The inner tyrant who kept me up at night worrying, who constantly rehashed old hurts and went over and over ways to verbally vanquish my perceived enemies, was completely M. I. A.
“This is incredible!”, I thought. I couldn’t even recall a time in my life that I felt such inner quiet, this complete absence of “the bossy voice” - except perhaps when I was a young child. “Do you mean there is something more to life than this constant narrator?” I wondered in astonishment. “Is there a reality apart from this relentless taskmaster that is driving me to anxiety attacks, depression, and possibly an early grave?”
Over the next few years, because I had this glimpse into another more peaceful way of being, I immersed myself in the study and practice of meditation. Now I practice every day. It has not always been easy, but it has been profoundly transformative.
My meditation practice has taken me to the heart of who I am. It’s helped me understand why my stress got so out of control (Hint: the roots go way back in time). Meditative practices like Loving-Kindness and Self-Compassion have been like a trusted friend, helping me heal some old wounds that were driving my anger, worry, and obsessive “driven-ness”.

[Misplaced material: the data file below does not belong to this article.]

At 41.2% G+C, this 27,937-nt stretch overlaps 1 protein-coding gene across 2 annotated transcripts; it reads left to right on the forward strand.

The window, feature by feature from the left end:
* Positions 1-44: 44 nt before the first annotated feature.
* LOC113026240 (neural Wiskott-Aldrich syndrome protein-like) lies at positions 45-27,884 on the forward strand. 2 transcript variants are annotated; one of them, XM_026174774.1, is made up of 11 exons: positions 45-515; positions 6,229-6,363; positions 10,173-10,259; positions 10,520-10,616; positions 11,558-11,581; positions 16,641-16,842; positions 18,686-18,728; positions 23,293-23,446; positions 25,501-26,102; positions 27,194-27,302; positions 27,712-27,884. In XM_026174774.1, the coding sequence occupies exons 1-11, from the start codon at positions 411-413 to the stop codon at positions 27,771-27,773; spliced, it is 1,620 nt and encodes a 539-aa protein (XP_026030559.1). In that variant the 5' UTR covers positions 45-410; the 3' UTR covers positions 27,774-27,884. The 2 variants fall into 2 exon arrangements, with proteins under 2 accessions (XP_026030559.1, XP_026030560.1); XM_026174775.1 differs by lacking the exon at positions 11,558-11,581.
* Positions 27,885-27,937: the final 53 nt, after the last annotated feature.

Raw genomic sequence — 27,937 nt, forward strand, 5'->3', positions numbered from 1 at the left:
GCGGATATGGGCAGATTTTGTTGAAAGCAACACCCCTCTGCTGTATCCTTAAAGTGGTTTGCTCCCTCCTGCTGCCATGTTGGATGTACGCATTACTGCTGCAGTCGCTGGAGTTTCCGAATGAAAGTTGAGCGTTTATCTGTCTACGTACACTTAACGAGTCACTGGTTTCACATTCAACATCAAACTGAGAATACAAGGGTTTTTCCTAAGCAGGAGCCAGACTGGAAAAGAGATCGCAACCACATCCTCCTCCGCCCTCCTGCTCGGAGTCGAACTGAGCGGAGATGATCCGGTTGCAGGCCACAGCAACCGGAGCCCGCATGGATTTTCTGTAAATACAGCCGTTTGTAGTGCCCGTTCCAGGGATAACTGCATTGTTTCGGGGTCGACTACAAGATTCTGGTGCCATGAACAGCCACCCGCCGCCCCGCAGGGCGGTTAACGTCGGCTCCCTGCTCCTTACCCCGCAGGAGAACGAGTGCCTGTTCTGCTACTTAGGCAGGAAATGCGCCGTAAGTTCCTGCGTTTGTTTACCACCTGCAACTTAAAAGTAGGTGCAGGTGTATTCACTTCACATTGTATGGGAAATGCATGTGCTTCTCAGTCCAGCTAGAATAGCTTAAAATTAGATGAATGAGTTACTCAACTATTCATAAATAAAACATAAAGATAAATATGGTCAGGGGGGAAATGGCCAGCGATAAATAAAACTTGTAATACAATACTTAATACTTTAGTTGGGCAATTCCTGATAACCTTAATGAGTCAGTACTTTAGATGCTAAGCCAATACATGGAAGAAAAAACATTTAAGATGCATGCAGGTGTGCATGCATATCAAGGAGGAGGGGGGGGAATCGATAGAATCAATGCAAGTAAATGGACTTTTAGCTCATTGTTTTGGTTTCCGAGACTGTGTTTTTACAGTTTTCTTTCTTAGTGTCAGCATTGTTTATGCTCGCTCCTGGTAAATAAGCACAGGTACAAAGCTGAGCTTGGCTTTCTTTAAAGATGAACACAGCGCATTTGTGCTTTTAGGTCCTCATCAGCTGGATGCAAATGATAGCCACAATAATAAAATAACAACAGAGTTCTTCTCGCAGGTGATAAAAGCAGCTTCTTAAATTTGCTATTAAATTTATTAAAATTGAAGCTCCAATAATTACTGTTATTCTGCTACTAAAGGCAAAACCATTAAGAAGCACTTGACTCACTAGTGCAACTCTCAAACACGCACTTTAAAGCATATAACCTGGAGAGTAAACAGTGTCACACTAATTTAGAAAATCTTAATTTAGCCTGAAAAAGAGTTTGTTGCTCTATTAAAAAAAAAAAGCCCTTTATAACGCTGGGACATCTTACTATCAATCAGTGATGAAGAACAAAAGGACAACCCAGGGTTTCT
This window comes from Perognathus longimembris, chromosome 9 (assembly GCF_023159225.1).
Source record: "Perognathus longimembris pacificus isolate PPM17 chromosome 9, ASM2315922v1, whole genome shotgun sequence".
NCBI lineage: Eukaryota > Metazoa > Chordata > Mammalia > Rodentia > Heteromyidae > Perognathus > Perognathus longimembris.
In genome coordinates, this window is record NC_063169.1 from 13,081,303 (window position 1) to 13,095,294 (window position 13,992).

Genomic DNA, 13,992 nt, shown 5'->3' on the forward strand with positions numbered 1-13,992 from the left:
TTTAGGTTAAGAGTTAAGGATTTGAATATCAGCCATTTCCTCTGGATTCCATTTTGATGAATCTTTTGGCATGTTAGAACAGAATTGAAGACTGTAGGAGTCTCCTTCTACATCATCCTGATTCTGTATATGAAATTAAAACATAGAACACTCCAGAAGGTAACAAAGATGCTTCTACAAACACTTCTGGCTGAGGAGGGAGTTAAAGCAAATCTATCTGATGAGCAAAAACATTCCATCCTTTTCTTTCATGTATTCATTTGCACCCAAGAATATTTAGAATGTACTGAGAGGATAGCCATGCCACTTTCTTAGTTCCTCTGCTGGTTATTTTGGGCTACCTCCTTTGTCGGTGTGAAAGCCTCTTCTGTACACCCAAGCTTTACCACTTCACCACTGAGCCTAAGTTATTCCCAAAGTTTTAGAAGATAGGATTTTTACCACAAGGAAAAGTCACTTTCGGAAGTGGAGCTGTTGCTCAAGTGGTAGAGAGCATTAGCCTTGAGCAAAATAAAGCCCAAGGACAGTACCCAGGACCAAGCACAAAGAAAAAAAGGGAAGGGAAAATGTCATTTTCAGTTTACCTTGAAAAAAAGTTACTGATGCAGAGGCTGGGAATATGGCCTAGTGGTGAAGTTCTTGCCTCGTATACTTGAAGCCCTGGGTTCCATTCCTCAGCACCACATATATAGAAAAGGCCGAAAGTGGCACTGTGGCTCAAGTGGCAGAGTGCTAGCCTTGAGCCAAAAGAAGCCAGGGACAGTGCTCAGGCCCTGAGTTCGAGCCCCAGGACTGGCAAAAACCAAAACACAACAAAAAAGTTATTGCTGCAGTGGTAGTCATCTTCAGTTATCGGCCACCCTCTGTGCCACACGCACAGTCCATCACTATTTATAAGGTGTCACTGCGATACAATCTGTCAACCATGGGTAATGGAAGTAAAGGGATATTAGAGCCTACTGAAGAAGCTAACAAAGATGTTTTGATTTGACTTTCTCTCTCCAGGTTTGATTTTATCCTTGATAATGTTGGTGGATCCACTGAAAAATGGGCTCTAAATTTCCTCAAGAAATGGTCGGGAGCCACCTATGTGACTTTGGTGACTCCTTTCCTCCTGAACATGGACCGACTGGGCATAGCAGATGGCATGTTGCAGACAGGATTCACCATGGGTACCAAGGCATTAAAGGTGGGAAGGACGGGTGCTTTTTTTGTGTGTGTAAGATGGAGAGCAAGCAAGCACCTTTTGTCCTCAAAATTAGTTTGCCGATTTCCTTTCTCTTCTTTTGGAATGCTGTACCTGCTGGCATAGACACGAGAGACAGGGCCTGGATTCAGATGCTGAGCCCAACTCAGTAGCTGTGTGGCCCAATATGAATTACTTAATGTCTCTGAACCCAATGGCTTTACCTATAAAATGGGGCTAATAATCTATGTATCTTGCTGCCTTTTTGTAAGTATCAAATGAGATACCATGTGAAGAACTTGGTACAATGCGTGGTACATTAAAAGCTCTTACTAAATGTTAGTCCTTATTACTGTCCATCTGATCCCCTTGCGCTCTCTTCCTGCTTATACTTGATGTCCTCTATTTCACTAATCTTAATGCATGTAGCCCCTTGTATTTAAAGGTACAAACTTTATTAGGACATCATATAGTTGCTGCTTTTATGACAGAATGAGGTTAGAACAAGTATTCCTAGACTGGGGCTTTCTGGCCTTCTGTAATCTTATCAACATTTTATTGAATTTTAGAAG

And guess what? I’m OK after all. Now I have resources and tools that take me out of the thinking machine in my head, and into my body and heart. My inner world is a much more peaceful and joyful place.
If any of what I have described sounds even remotely familiar, I want you to know something I wish someone could have told me back then – there is a way out. As one of my meditation teachers, Jon Kabat-Zinn said, “As long as you are breathing there is more right with you than wrong with you.”